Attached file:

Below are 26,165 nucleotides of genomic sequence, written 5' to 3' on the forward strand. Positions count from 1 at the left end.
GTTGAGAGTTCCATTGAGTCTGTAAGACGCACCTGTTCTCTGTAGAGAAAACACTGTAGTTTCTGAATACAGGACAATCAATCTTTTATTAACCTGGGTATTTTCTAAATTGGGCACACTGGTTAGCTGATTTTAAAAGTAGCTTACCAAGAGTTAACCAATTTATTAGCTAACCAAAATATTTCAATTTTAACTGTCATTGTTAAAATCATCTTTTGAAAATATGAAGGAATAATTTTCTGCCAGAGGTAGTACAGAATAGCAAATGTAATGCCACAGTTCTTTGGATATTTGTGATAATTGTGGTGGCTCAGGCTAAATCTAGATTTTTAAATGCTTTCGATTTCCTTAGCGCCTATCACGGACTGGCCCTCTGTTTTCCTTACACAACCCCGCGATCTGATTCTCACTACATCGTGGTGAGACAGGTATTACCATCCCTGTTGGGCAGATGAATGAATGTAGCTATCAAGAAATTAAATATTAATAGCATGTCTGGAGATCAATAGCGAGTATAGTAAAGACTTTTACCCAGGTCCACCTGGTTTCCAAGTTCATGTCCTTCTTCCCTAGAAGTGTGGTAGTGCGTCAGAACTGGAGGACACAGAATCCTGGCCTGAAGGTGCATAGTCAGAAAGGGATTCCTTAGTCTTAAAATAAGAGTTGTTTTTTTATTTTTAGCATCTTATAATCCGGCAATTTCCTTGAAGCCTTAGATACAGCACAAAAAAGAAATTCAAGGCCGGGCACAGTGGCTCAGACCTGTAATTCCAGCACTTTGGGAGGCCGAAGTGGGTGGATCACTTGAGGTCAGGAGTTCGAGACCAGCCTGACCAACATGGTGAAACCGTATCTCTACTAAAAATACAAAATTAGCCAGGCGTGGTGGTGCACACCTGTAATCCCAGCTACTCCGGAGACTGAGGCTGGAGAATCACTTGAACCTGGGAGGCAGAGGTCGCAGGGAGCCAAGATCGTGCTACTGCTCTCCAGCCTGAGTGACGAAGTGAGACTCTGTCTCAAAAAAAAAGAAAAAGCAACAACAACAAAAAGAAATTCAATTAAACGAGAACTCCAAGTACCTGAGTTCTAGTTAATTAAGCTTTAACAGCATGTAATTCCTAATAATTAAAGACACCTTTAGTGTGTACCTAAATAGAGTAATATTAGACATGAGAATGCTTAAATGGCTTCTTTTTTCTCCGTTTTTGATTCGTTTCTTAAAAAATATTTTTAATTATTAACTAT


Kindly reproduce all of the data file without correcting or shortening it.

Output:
Below are 26,165 nucleotides of genomic sequence, written 5' to 3' on the forward strand. Positions count from 1 at the left end.
GTTGAGAGTTCCATTGAGTCTGTAAGACGCACCTGTTCTCTGTAGAGAAAACACTGTAGTTTCTGAATACAGGACAATCAATCTTTTATTAACCTGGGTATTTTCTAAATTGGGCACACTGGTTAGCTGATTTTAAAAGTAGCTTACCAAGAGTTAACCAATTTATTAGCTAACCAAAATATTTCAATTTTAACTGTCATTGTTAAAATCATCTTTTGAAAATATGAAGGAATAATTTTCTGCCAGAGGTAGTACAGAATAGCAAATGTAATGCCACAGTTCTTTGGATATTTGTGATAATTGTGGTGGCTCAGGCTAAATCTAGATTTTTAAATGCTTTCGATTTCCTTAGCGCCTATCACGGACTGGCCCTCTGTTTTCCTTACACAACCCCGCGATCTGATTCTCACTACATCGTGGTGAGACAGGTATTACCATCCCTGTTGGGCAGATGAATGAATGTAGCTATCAAGAAATTAAATATTAATAGCATGTCTGGAGATCAATAGCGAGTATAGTAAAGACTTTTACCCAGGTCCACCTGGTTTCCAAGTTCATGTCCTTCTTCCCTAGAAGTGTGGTAGTGCGTCAGAACTGGAGGACACAGAATCCTGGCCTGAAGGTGCATAGTCAGAAAGGGATTCCTTAGTCTTAAAATAAGAGTTGTTTTTTTATTTTTAGCATCTTATAATCCGGCAATTTCCTTGAAGCCTTAGATACAGCACAAAAAAGAAATTCAAGGCCGGGCACAGTGGCTCAGACCTGTAATTCCAGCACTTTGGGAGGCCGAAGTGGGTGGATCACTTGAGGTCAGGAGTTCGAGACCAGCCTGACCAACATGGTGAAACCGTATCTCTACTAAAAATACAAAATTAGCCAGGCGTGGTGGTGCACACCTGTAATCCCAGCTACTCCGGAGACTGAGGCTGGAGAATCACTTGAACCTGGGAGGCAGAGGTCGCAGGGAGCCAAGATCGTGCTACTGCTCTCCAGCCTGAGTGACGAAGTGAGACTCTGTCTCAAAAAAAAAGAAAAAGCAACAACAACAAAAAGAAATTCAATTAAACGAGAACTCCAAGTACCTGAGTTCTAGTTAATTAAGCTTTAACAGCATGTAATTCCTAATAATTAAAGACACCTTTAGTGTGTACCTAAATAGAGTAATATTAGACATGAGAATGCTTAAATGGCTTCTTTTTTCTCCGTTTTTGATTCGTTTCTTAAAAAATATTTTTAATTATTAACTAT